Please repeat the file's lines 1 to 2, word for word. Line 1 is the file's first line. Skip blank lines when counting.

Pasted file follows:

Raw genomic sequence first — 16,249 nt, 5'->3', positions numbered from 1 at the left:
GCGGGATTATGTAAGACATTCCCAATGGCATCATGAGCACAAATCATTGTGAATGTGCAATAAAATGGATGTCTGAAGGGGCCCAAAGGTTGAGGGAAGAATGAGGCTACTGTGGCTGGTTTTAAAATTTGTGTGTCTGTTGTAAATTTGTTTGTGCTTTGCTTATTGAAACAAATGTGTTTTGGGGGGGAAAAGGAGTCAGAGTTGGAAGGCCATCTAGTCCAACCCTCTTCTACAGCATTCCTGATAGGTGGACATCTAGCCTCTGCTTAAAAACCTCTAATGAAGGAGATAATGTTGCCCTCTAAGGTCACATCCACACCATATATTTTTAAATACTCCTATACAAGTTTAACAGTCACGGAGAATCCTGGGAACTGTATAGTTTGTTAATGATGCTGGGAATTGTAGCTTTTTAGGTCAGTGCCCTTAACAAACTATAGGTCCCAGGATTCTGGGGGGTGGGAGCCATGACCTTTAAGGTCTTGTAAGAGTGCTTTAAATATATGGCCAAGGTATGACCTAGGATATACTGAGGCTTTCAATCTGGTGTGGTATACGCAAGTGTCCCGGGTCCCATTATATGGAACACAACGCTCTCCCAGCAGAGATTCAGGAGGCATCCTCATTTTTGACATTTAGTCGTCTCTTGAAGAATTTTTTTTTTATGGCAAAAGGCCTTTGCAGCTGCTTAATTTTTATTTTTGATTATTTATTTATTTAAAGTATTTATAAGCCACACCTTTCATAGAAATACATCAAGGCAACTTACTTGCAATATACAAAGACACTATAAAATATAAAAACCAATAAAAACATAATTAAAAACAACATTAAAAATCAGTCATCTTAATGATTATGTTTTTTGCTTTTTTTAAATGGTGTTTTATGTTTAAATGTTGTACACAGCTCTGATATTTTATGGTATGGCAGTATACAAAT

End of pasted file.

Raw genomic sequence first — 16,249 nt, 5'->3', positions numbered from 1 at the left:
GCGGGATTATGTAAGACATTCCCAATGGCATCATGAGCACAAATCATTGTGAATGTGCAATAAAATGGATGTCTGAAGGGGCCCAAAGGTTGAGGGAAGAATGAGGCTACTGTGGCTGGTTTTAAAATTTGTGTGTCTGTTGTAAATTTGTTTGTGCTTTGCTTATTGAAACAAATGTGTTTTGGGGGGGAAAAGGAGTCAGAGTTGGAAGGCCATCTAGTCCAACCCTCTTCTACAGCATTCCTGATAGGTGGACATCTAGCCTCTGCTTAAAAACCTCTAATGAAGGAGATAATGTTGCCCTCTAAGGTCACATCCACACCATATATTTTTAAATACTCCTATACAAGTTTAACAGTCACGGAGAATCCTGGGAACTGTATAGTTTGTTAATGATGCTGGGAATTGTAGCTTTTTAGGTCAGTGCCCTTAACAAACTATAGGTCCCAGGATTCTGGGGGGTGGGAGCCATGACCTTTAAGGTCTTGTAAGAGTGCTTTAAATATATGGCCAAGGTATGACCTAGGATATACTGAGGCTTTCAATCTGGTGTGGTATACGCAAGTGTCCCGGGTCCCATTATATGGAACACAACGCTCTCCCAGCAGAGATTCAGGAGGCATCCTCATTTTTGACATTTAGTCGTCTCTTGAAGAATTTTTTTTTTATGGCAAAAGGCCTTTGCAGCTGCTTAATTTTTATTTTTGATTATTTATTTATTTAAAGTATTTATAAGCCACACCTTTCATAGAAATACATCAAGGCAACTTACTTGCAATATACAAAGACACTATAAAATATAAAAACCAATAAAAACATAATTAAAAACAACATTAAAAATCAGTCATCTTAATGATTATGTTTTTTGCTTTTTTTAAATGGTGTTTTATGTTTAAATGTTGTACACAGCTCTGATATTTTATGGTATGGCAGTATACAAAT